Monday, September 28, 2015

Happy Chains: Sprezzatura Work Ethics.

Prying the Elizabethan culture of courtship and sprezzatura from The Tempest was not the labor of layered symbolism I thought it to be; sprezzatura lurks just beneath the surface. Of course it would. In a play where nearly every character lays claim to nobility of some sort – even Caliban, original sovereign of the isle – everything they do and say is a reflection of courtly life.

Instance the first: Ferdinand’s obsession with Miranda, and their relationship, of sorts. Their first impressions of each other are, “Oh! How beautiful” – a reflection of Castiglione’s argument of beauty being inherent of goodness. Declared Miranda, “There’s nothing ill can swell in such a temple” (1.2 Line 457). It's the classic "you look awesome; therefore you can do no wrong" attitude of the day. 

More interesting, however, is the way the different characters approach leadership and servitude.

In Act 2 Scene 1, lines 148-165, Gonzalo proposes an idyllic government reminiscent of the Garden of Eden. Not a soul would toil nor engage in commerce, the land would produce – on its own – everything necessary for life, and the people would live in a state of perfect peace. His idea is shot down rather quickly, but it demonstrates, perhaps, two ideals. One: that nobility is marked by not needing to work. In Gonzalo’s island, everyone would be idle and happy. Two: such a state of existence would be the direct result of Gonzalo’s leadership. Somehow, by doing nothing, his subjects wouldn’t have to do anything, either.

"Rich and privileged as the nobility are," wrote Ian Mortimer, "it is the gentry to own and run England. They are the five hundred or so knights with country estates, and approximately fifteen thousand other gentlemen with an income from land sufficient to guarantee they do not have to work for a living."

This is reflected in Miranda’s attitude toward Ferdinand performing regular household chores. Her implorations for him to rest become somewhat of an argument: each is convinced that the other is too dignified for menial work, and each is insistent on doing it (the chore) to alieve the other’s burden. Said Ferdinand, “I had rather crack my sinews, break my back / Than you should such dishonor undergo / While I sit lazy by” (3.1 25-27). To which Miranda replied, “It would become me / As well as it does you” (3.1 28-29). (Somewhat unrelated to Sprezzatura, this latter declaration was fascinating to me in that Miranda asserts herself as Ferdinand’s equal – in dignity, and in her capacity to perform physical labor.)

PEP - the preferred vitamins of indentured servitude! By Kellogg, for some reason.
Original Image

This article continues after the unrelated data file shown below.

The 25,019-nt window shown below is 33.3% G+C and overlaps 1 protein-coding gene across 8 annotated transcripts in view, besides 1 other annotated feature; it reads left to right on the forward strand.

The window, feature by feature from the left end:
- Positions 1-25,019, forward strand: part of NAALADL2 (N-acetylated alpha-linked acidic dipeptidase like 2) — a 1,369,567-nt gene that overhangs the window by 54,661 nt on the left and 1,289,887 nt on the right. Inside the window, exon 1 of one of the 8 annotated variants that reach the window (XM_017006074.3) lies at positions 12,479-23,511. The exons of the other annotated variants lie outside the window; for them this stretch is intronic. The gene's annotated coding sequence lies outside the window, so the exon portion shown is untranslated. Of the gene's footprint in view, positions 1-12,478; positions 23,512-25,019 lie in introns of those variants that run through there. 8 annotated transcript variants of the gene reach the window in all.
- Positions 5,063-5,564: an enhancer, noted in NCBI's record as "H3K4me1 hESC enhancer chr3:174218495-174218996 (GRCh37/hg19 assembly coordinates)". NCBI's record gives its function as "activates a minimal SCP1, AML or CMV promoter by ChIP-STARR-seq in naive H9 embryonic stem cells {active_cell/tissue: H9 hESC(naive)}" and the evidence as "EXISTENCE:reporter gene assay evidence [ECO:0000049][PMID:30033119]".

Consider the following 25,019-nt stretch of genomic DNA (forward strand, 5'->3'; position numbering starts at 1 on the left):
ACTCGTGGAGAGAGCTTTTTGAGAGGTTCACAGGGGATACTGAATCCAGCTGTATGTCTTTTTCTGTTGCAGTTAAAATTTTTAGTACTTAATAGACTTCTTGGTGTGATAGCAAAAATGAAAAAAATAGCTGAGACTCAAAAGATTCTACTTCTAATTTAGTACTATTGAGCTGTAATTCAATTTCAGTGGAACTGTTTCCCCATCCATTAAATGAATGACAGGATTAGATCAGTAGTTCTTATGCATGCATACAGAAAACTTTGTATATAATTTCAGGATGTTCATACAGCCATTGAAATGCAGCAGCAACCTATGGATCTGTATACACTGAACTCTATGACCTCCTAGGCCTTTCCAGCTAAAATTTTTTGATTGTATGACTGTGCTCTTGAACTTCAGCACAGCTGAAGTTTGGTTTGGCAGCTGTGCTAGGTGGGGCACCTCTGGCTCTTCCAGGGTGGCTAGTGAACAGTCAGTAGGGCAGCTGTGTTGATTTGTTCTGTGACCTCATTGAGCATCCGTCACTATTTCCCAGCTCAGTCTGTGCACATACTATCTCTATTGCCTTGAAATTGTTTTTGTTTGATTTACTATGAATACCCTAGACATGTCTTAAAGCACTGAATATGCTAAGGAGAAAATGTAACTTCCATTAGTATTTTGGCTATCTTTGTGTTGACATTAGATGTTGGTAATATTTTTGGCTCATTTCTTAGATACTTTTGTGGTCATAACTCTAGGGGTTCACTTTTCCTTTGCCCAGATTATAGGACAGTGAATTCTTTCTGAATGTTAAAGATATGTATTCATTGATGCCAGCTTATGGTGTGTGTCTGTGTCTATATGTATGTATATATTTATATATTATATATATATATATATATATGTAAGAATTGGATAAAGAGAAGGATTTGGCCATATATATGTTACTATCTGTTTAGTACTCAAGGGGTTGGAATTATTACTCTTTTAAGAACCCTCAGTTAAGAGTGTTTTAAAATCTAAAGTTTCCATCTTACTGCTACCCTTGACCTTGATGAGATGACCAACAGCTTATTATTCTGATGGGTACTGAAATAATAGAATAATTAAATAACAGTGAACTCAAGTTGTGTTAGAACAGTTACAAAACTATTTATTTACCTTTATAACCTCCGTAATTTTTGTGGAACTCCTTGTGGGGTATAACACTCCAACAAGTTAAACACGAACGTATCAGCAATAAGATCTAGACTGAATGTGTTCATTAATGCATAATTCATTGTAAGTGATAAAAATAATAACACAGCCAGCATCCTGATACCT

Ferdinand’s insistence – indeed, obsession – with serving Miranda is reminiscent, in turn, of Elizabeth’s position as the unattainable virgin. Her beauty inspires those around her to serve and protect her, quite selflessly. As noted by Ferdinand, “The mistress which I serve quickens what’s dead, / And makes my labours pleasures” (3.1 6-7). As contrasted by Caliban’s servitude, inspired in turns by fear of punishment and desire for liquor. Ferdinand seems to represent what happy servitude looks like and ought to be; Caliban, on the other hand, is nothing noble and seems to show how not to go about it.

Works Cited

Shakespeare, William. The Tempest. Ed. Virginia Mason Vaughan, Alden T. Vaughan. Bloomsbury 
Arden Shakespeare: London (2014). Print. 

Mortimer, Ian. "The Gentry." The Time Traveler's Guide to Elizabethan England. Penguin (2013). Print. 


  1. Why do you think that there seems to be no sprezzatura with Prospero? Is it because he's old or because he is the father figure? Maybe it just wasn't a focus of Shakespeare for that character, but I really love the points that you bring up about Ferdinand and Miranda's relationship being a sort of mini-courtly-romance.

  2. Oh, there was lots of sprezzatura with Prospero. There's a moment that really caught my eye when Miranda, countering her father's harsh treatment of Ferdinand, says "My father's of a better nature, sir / Than he appears by speech" (1.2). It's completely antithetical to the Sprezzatura belief that the inward character of a man can be measured by his outward appearance, suggesting that Prospero is meant to be a difficult character that calls traditional values into question.

    1. Well, I meant why didn't he portray the same kind of courtesy, which as you point out, he doesn't. So he's the opposite of sprezzatura in a way.